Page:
This is known as thermal pollution or thermal discharge, and it is the introduction of waste heat into bodies of water that support aquatic life. The addition of heat reduces the water's ability to hold dissolved gases, including the oxygen required for aquatic life. If the water temperature is greater than 95°F, the dissolved oxygen content may be too low to support some species. If the differential temperature is too large, the difference can also stress some species.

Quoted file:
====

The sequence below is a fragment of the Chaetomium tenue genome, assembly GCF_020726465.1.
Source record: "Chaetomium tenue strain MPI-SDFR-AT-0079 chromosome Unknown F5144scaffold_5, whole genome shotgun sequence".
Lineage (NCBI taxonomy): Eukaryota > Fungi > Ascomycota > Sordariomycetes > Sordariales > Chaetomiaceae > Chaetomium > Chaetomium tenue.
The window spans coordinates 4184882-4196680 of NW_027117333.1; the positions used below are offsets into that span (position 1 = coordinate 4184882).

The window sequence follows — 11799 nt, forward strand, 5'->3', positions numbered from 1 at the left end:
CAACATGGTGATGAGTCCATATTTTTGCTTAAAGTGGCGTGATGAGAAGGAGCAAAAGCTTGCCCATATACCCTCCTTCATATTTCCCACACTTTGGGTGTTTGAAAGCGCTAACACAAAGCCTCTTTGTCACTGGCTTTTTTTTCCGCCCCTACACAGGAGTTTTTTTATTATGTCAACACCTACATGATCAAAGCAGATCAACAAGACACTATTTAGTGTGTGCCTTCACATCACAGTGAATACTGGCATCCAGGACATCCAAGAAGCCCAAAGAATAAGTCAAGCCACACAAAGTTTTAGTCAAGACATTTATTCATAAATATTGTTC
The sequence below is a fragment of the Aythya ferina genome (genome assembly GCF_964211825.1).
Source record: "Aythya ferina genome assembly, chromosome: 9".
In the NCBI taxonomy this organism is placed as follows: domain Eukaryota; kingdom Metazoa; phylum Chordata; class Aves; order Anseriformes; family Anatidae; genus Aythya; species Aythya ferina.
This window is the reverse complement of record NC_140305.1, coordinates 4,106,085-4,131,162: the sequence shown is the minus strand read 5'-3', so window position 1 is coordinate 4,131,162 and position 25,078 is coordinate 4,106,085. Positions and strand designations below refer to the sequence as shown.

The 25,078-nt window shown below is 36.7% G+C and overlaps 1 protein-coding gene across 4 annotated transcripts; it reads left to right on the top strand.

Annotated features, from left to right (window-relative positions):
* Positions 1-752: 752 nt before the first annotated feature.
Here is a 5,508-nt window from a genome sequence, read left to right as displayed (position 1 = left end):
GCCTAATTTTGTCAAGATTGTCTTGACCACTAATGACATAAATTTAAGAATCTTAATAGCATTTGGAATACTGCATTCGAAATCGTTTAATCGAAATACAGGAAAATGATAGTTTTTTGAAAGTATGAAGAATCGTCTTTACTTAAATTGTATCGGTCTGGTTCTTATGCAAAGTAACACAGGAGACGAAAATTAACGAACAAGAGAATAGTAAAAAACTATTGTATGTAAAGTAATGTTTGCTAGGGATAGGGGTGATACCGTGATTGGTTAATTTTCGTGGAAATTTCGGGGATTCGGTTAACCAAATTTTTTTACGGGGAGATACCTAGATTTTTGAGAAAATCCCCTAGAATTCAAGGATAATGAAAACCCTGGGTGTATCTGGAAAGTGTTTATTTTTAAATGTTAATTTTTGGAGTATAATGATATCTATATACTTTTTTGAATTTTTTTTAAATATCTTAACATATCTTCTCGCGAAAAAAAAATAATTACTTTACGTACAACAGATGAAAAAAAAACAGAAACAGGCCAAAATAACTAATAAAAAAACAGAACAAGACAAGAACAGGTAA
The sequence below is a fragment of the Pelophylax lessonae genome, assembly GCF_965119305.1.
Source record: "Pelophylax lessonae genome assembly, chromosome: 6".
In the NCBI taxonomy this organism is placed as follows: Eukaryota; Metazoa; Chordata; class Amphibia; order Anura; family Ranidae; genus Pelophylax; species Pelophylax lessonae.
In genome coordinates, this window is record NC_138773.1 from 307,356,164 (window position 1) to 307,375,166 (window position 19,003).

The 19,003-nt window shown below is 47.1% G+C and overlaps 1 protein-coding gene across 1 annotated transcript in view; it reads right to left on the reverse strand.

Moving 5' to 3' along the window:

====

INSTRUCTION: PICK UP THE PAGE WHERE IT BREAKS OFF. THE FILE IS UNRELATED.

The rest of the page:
As a result, thermal pollution can wreak havoc on native fish species, such as trout, that require cold water with high levels of dissolved oxygen. When the water becomes warmer, other non-native fish that thrive in the warmth can take over habitats from native fish. In addition, warmer water allows bacterial populations to increase and thrive, and algae "blooms" may occur.